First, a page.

Anyway, I remember T.J. Miller and Hannibal Buress were in the audience, guys I love, and I remember getting offstage and immediately realizing this was my fault, I sabotaged myself, because I had a little fit, because I didn’t wanna wear this little suitie-pie, and I’m actually glad it happened. I’m very glad it happened, because it made me re-evaluate how the audience is at least 51 percent of the equation. They are more important than, you, the performer, and they must be respected and loved. They don’t give a donkey shit if you’re wearing a suit and tie or if you’re fucking wearing Saran Wrap—make them laugh, you fucking idiot. So that was good for me. I’m glad I had a little ego flare-up, and that I was swiftly and effectively punished, and that I learned my lesson. That will become one of my more instructive stand-up experiences, actually.

AVC: You’ve mentioned losing a certain number of Twitter followers after something you said. How closely do you watch your follower count?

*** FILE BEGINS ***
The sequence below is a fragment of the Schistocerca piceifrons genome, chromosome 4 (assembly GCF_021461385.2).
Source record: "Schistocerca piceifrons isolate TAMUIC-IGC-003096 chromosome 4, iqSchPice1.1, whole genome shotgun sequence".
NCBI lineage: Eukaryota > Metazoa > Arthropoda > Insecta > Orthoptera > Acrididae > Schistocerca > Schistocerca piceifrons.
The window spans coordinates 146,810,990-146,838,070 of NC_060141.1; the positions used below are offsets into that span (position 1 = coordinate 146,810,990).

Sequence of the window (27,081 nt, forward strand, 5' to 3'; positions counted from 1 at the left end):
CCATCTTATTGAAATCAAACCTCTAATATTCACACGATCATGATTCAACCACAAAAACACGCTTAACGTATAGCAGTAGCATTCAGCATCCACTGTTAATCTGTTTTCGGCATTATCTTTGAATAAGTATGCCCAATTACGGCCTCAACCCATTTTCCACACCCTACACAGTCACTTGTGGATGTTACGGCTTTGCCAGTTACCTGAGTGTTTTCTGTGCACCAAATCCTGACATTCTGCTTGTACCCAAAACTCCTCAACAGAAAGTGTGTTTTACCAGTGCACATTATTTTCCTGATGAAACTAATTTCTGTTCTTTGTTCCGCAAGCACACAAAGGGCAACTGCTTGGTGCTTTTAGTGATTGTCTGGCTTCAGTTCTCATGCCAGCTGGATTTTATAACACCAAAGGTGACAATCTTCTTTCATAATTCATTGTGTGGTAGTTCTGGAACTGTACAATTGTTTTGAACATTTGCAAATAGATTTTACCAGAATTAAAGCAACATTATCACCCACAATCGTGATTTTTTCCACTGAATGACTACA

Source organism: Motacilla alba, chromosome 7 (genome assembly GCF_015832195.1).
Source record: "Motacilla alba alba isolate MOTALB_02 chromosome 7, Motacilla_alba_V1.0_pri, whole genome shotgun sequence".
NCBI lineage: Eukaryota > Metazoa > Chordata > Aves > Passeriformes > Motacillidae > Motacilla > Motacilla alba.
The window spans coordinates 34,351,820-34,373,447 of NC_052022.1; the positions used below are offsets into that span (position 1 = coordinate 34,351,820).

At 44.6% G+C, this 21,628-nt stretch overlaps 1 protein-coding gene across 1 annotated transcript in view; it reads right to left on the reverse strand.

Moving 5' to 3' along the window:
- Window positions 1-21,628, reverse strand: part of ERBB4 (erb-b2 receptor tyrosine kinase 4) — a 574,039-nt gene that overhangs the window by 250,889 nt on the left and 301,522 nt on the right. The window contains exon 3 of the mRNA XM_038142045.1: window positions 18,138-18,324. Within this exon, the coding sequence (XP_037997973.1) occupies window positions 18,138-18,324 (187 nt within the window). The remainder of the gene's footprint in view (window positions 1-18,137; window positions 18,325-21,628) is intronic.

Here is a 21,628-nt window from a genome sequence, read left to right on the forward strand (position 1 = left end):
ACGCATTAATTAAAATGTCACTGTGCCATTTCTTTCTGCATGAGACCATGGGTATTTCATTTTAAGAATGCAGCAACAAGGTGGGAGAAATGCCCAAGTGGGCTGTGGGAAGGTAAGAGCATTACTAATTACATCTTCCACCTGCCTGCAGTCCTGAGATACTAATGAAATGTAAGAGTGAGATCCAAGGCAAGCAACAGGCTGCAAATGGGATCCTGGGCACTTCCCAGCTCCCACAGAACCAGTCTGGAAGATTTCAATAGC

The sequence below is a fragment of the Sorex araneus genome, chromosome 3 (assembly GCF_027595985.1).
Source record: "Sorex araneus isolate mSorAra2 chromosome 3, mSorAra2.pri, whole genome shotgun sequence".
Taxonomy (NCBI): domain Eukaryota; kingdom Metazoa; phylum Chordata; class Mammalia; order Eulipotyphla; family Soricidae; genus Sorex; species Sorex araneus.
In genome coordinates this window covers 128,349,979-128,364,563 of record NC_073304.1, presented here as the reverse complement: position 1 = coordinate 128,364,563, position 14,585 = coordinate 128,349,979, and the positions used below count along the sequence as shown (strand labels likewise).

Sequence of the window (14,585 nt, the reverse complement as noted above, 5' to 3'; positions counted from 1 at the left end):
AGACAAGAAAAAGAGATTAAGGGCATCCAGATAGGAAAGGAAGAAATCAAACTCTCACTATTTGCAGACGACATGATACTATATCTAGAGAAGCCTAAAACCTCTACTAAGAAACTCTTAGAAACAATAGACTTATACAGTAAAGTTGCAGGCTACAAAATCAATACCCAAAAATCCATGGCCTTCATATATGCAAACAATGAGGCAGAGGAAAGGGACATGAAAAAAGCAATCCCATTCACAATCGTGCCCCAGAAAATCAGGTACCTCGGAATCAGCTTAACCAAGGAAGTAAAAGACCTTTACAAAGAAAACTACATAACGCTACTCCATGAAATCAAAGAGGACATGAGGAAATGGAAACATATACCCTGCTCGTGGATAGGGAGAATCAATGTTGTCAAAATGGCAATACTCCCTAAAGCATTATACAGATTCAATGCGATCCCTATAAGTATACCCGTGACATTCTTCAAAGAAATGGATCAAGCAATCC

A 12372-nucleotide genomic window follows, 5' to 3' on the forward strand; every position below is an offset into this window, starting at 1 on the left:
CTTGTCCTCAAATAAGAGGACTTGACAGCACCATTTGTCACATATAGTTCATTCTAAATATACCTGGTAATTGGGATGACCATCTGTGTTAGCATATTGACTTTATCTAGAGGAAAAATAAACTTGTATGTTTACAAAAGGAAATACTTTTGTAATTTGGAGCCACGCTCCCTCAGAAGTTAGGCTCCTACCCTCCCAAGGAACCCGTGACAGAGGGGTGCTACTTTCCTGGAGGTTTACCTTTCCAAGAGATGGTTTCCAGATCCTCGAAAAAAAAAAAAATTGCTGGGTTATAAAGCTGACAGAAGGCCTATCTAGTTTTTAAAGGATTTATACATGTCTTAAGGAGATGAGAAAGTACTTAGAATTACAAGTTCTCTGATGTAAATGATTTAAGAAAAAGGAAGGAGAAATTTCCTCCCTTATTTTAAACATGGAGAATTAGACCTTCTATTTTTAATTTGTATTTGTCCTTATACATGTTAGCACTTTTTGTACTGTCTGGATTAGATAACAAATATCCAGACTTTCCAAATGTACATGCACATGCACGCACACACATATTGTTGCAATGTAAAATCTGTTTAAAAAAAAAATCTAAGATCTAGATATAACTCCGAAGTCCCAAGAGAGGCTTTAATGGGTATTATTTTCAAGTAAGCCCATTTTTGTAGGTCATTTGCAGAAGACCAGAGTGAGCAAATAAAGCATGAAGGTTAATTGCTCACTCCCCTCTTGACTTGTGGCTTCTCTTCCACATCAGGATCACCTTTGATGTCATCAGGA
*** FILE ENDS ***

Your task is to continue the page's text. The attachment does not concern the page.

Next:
RD: Pretty closely. Not to be too technical or even mercenary about it, but the more followers I have, the more easily I can sell tickets on the road, and that’s the thing I most want to do professionally, regularly perform stand-up comedy for large groups of people. First and foremost, I use Twitter to write jokes, but then a close second is, I function as a clerk, deleting tweets that weren’t popular, not really doing lots of @-replies with people. I want to have my Twitter feed be a place where people can go and reliably read jokes exclusively, and then tell their friends. So I do want a large number of followers, not because I like to look at big numbers and jerk off to ’em, but because I want to jerk off to an audience of human people two months from now because they bought a ticket because they read some of my jokes. I’m very grateful that anybody follows me on Twitter, and that it’s such a large number is an amazing gift. My feeling is the way I can best pay people back is to go and physically perform in front of them, and hopefully make them laugh harder than they did reading a fake tweet I wrote to Dr. Phil.